Dr Rocio Camacho Morales... “We have made the invisible visible." Photo: Jamie Kidston/ANU.

RESEARCHERS from ANU have revolutionised night-vision after developing new technology — a first-of-its-kind thin film — that allows people to see clearly in the dark. 

The film, described as ultra-compact in the publication "Advanced Photonics", could one day work on standard glasses.

“We have made the invisible visible,” lead researcher Dr Rocio Camacho Morales said.

“Our technology is able to transform infrared light, normally invisible to the human eye, and turn this into images people can clearly see – even at distance.

“We’ve made a very thin film, consisting of nanometre-scale crystals, hundreds of times thinner than a human hair, that can be directly applied to glasses and acts as a filter,  allowing you to see in the darkness of the night.”

The technology is extremely lightweight, cheap and easy to mass produce, making them accessible to everyday users, according to the researchers.

Currently, high-end infrared imaging tech requires cryogenic freezing to work and are costly to produce. This new tech works at room temperatures, they say.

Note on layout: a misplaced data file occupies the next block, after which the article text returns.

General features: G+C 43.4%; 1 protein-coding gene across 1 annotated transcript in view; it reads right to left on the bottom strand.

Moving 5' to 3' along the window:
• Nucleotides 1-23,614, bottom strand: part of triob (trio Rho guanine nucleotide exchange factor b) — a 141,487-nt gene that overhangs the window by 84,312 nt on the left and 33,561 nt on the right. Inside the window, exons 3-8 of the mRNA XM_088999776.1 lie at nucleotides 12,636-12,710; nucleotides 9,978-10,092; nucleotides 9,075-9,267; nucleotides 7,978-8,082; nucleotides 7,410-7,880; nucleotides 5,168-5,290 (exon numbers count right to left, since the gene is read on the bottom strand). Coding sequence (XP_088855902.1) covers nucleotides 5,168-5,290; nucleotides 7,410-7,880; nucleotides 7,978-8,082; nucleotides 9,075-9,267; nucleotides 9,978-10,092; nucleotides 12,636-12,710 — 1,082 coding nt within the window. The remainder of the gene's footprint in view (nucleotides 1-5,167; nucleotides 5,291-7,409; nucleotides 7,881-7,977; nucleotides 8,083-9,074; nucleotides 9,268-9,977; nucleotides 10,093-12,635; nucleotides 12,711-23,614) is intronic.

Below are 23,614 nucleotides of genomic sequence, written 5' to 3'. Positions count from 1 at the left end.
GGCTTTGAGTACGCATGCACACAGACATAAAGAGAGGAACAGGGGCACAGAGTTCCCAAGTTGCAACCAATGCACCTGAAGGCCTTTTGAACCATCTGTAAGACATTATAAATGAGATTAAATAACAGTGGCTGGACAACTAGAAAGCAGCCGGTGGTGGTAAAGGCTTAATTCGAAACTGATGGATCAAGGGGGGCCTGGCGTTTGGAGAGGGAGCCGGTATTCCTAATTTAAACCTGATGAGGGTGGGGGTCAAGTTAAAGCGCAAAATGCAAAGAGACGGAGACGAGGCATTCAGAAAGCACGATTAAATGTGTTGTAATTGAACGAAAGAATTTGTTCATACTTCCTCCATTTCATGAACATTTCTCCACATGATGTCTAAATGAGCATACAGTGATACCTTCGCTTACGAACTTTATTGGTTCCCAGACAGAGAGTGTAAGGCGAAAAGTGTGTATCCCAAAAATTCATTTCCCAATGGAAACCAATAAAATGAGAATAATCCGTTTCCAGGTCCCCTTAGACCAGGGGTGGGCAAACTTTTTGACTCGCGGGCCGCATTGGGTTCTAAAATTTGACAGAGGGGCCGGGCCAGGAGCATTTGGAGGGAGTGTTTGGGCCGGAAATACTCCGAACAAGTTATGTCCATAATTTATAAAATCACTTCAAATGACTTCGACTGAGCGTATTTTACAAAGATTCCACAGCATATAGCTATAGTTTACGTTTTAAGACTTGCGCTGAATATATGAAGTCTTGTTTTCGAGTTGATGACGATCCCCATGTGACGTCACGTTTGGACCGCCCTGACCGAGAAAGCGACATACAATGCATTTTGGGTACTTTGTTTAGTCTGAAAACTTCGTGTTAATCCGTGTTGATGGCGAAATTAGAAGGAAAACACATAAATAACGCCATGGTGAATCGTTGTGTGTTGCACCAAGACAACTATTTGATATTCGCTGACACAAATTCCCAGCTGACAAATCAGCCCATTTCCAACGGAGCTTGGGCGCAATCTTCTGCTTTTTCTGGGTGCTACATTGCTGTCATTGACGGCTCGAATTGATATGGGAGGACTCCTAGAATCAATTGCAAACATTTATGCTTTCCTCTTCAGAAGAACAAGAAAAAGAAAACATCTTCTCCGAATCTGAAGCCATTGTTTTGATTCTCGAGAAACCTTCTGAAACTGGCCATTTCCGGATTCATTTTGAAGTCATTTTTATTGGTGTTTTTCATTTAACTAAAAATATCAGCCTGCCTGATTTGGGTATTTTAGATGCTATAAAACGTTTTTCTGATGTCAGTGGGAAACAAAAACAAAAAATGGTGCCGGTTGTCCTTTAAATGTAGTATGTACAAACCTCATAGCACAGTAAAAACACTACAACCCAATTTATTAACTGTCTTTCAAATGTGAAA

ARC Centre for Excellence in Transformative Meta-Optical Systems (TMOS) director and physics professor, Dragomir Neshev, said the new tech used meta-surfaces, or thin films, to manipulate light in new ways.

“This is the first time anywhere in the world that infrared light has been successfully transformed into visible images in an ultra-thin screen,” Prof Neshev said.

“It’s a really exciting development and one that we know will change the landscape for night vision forever.”

The team of researchers say discovery will also make the work of police and security guards – who regularly employ night vision – easier and safer, reducing chronic neck injuries from currently bulk night-vision devices

The new tech has been developed by an international team of researchers from TMOS, ANU, Nottingham Trent University, UNSW and European partners.

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